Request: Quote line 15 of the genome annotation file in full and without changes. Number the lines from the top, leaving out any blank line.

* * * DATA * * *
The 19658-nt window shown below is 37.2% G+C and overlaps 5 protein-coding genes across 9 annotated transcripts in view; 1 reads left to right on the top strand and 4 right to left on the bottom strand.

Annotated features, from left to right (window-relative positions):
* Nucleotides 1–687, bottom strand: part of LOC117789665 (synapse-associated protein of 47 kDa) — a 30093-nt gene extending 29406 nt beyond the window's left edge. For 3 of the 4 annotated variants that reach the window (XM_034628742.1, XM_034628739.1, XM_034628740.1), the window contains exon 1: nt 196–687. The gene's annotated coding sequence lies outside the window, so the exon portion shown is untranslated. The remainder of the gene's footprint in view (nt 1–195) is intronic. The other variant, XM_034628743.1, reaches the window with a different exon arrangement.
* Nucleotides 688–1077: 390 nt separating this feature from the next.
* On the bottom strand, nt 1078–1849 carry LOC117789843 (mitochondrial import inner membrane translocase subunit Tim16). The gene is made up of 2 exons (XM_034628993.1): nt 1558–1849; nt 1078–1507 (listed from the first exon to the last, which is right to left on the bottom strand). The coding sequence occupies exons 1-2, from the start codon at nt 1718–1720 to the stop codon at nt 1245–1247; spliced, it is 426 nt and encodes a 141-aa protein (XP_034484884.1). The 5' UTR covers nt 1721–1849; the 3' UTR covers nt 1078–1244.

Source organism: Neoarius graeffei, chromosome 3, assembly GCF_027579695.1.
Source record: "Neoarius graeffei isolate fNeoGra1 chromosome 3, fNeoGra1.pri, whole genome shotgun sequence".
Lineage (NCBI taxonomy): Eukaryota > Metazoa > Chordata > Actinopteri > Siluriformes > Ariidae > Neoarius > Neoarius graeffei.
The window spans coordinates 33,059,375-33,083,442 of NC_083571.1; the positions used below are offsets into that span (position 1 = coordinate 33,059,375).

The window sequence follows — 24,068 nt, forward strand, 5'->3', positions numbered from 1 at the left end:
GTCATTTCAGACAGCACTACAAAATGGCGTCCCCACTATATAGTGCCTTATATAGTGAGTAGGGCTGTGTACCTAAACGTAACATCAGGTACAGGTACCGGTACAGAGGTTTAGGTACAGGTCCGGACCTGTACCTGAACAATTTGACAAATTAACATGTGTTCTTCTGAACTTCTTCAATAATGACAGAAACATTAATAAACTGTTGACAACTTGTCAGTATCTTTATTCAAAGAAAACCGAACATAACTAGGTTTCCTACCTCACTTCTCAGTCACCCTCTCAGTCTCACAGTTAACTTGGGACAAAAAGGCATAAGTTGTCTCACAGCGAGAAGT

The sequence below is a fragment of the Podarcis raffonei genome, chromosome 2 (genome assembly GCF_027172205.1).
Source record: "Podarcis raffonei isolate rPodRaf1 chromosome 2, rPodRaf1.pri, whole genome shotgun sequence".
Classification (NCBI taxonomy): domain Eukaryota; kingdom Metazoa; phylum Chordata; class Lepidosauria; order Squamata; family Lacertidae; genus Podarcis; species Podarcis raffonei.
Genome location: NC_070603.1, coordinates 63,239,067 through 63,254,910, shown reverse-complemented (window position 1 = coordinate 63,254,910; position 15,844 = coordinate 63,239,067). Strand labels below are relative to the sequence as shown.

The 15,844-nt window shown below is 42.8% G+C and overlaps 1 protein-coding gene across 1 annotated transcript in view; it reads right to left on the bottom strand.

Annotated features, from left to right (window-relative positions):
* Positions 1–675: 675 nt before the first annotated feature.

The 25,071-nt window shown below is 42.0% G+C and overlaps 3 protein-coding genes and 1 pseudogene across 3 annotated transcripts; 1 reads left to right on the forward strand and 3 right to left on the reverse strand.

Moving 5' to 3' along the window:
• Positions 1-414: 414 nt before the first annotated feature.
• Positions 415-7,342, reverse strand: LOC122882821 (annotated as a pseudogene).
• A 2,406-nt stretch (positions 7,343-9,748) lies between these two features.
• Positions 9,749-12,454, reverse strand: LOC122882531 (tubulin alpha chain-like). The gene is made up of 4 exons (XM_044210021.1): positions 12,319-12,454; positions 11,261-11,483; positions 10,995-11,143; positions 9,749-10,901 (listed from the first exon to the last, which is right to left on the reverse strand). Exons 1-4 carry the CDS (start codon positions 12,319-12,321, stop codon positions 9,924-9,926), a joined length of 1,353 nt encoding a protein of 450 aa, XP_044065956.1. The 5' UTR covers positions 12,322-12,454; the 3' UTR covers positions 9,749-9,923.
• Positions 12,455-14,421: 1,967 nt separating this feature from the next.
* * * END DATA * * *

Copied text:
Genome location: NC_070603.1, coordinates 63,239,067 through 63,254,910, shown reverse-complemented (window position 1 = coordinate 63,254,910; position 15,844 = coordinate 63,239,067). Strand labels below are relative to the sequence as shown.